Cambodia is the Southeast Asia of countless postcards. Far less developed than neighbouring Vietnam or Thailand, this is a land of orange-robed monks, hidden Khmer temples, lush rice paddies and coconut curries served on banana leaves. Whilst the temples of Angkor are undoubtedly Cambodia's biggest draw, the country has so much more to offer besides these ancient ruins. Take a boat ride to the floating villages of Tonlé Sap Lake; explore opulent palaces and colonial heritage in capital Phnom Penh; relax on idyllic and untouched islands in the south; and walk alongside elephants and gibbons on a jungle trek in remote Mondulkiri Province.
It's impossible not to fall in love with Laos. The soothing pace of life and serenity of devoutly Buddhist people is a seductive force; you'll wonder why no-one told you about Laos before. Although roughly the size of the UK, Laos has a population of just 6.8 million people; nature dominates the scenery here ? from vast limestone mountains emerging from jungle mists to huge rivers criss-crossing the land. Dotted between, you'll find coffee plantations, golden temples and unhurried villages where saffron-robed monks receive morning alms from their neighbours.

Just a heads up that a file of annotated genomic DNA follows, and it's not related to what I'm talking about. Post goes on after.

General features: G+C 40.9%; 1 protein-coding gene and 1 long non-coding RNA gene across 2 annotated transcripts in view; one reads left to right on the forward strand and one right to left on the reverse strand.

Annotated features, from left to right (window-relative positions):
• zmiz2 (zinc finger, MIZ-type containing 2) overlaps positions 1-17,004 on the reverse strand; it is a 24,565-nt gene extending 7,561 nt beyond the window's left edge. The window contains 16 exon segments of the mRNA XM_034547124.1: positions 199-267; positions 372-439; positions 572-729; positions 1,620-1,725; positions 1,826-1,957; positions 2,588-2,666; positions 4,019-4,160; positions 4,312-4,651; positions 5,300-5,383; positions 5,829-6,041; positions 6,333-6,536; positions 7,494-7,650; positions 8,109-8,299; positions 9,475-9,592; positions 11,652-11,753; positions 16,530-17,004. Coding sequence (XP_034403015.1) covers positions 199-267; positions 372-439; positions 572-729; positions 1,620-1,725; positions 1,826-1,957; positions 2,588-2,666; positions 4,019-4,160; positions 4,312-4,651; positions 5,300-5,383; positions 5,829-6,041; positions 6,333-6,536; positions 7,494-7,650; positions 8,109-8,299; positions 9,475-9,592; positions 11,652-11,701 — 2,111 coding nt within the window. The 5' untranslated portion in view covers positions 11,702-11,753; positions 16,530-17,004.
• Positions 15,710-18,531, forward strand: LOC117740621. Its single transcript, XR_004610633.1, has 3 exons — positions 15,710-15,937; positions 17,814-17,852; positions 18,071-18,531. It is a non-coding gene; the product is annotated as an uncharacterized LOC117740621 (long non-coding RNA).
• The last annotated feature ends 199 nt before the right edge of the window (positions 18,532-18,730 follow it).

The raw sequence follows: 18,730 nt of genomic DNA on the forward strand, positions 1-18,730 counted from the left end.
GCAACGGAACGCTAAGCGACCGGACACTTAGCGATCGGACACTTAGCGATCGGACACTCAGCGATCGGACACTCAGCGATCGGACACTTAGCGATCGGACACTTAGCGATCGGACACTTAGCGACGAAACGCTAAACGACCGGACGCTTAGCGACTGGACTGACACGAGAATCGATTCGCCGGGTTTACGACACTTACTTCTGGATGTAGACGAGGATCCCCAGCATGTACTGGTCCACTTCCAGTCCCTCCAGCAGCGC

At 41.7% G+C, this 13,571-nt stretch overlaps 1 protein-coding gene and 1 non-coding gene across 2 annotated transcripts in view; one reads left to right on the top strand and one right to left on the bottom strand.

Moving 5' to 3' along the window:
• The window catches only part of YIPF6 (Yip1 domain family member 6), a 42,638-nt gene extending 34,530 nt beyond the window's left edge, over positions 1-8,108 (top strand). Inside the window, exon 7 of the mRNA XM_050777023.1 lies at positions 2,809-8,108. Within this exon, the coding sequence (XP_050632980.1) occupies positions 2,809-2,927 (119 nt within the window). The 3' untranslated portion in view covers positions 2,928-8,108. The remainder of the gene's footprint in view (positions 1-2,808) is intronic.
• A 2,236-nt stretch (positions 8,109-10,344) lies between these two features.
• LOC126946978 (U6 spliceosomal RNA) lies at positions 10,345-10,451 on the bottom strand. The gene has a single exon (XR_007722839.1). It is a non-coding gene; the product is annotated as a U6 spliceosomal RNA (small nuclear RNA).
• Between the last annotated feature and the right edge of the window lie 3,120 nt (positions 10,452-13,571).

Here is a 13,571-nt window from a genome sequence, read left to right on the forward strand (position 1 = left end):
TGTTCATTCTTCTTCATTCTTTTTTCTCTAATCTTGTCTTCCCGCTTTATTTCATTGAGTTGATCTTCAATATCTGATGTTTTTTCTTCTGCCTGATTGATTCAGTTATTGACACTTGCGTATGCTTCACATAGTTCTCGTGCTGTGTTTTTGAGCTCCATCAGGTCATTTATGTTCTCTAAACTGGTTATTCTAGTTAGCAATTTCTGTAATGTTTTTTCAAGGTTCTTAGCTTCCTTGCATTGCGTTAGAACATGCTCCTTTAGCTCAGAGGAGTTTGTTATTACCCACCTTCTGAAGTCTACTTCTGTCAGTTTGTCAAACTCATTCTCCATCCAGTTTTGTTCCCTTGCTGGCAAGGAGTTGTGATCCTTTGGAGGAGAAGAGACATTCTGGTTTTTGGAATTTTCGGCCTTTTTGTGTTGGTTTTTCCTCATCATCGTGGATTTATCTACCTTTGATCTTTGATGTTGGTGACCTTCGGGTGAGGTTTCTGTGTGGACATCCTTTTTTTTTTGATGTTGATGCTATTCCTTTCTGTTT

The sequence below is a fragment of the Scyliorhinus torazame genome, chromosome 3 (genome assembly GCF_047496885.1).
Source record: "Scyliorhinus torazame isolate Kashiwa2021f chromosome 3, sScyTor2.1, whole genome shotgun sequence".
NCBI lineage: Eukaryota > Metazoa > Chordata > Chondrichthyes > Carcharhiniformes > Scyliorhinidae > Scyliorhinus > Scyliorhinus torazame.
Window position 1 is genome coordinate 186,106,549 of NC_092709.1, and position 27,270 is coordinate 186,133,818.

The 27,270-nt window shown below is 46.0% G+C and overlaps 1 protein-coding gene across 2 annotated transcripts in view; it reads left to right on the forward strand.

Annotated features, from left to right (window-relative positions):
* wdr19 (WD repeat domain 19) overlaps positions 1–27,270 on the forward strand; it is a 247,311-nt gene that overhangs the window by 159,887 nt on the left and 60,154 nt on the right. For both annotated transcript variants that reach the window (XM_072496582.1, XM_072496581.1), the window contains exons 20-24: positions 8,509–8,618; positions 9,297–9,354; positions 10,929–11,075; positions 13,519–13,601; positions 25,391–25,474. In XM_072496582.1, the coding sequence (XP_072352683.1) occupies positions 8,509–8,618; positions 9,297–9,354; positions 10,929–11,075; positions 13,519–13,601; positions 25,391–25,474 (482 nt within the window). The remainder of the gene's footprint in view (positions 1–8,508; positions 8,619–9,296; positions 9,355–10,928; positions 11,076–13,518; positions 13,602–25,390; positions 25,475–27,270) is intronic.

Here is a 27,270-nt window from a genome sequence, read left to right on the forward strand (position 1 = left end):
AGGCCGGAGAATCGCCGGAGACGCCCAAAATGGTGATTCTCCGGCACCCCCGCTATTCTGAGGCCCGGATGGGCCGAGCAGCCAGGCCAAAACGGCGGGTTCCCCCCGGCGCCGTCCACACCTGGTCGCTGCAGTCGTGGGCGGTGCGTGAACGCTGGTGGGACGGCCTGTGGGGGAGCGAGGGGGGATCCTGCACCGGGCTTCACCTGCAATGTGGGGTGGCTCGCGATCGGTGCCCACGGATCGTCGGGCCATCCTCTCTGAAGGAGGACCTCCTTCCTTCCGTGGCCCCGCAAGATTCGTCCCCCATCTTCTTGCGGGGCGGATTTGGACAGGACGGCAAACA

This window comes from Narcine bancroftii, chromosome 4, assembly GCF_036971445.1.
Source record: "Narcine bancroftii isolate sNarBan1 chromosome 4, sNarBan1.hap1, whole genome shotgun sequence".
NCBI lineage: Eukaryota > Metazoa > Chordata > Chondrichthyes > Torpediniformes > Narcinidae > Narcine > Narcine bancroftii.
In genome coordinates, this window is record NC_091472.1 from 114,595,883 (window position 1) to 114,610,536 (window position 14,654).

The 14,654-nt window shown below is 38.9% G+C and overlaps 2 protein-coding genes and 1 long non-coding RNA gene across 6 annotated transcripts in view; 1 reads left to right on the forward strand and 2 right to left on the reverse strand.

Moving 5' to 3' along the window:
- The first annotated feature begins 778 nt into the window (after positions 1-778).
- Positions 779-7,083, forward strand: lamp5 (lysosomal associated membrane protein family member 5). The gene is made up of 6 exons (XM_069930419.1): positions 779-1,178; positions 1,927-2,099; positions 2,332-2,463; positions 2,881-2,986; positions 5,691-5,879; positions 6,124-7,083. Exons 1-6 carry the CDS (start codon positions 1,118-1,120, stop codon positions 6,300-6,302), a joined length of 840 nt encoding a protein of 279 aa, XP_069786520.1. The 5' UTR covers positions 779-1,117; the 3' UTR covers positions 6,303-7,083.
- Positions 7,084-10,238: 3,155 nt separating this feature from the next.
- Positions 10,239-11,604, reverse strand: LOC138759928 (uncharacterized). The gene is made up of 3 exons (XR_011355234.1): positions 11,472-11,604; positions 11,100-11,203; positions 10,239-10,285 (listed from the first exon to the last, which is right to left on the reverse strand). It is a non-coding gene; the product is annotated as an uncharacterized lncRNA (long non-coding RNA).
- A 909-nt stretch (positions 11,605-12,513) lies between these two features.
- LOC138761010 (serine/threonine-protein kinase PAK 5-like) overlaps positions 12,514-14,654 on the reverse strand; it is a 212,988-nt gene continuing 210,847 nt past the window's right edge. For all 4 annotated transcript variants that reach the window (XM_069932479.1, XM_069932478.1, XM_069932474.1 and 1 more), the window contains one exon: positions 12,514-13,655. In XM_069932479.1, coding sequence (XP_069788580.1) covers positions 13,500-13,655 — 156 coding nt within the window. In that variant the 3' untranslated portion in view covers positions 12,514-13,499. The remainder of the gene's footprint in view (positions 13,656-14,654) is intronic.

Though just a short flight from the throng of modern Bangkok, arriving in Myanmar (Burma) is akin to travelling back in time to Southeast Asia in the 1980s, when international influence started gaining a foothold. A sense of the mysterious and exotic is still pervasive, and beyond the cities there's a dramatic variety of topography; semi-desert plains in Bagan, snow-capped Himalayan peaks in Kachin state, and idyllic beaches that stretch from Bangladesh in the northwest to the untouched Myeik Archipelago in the far south.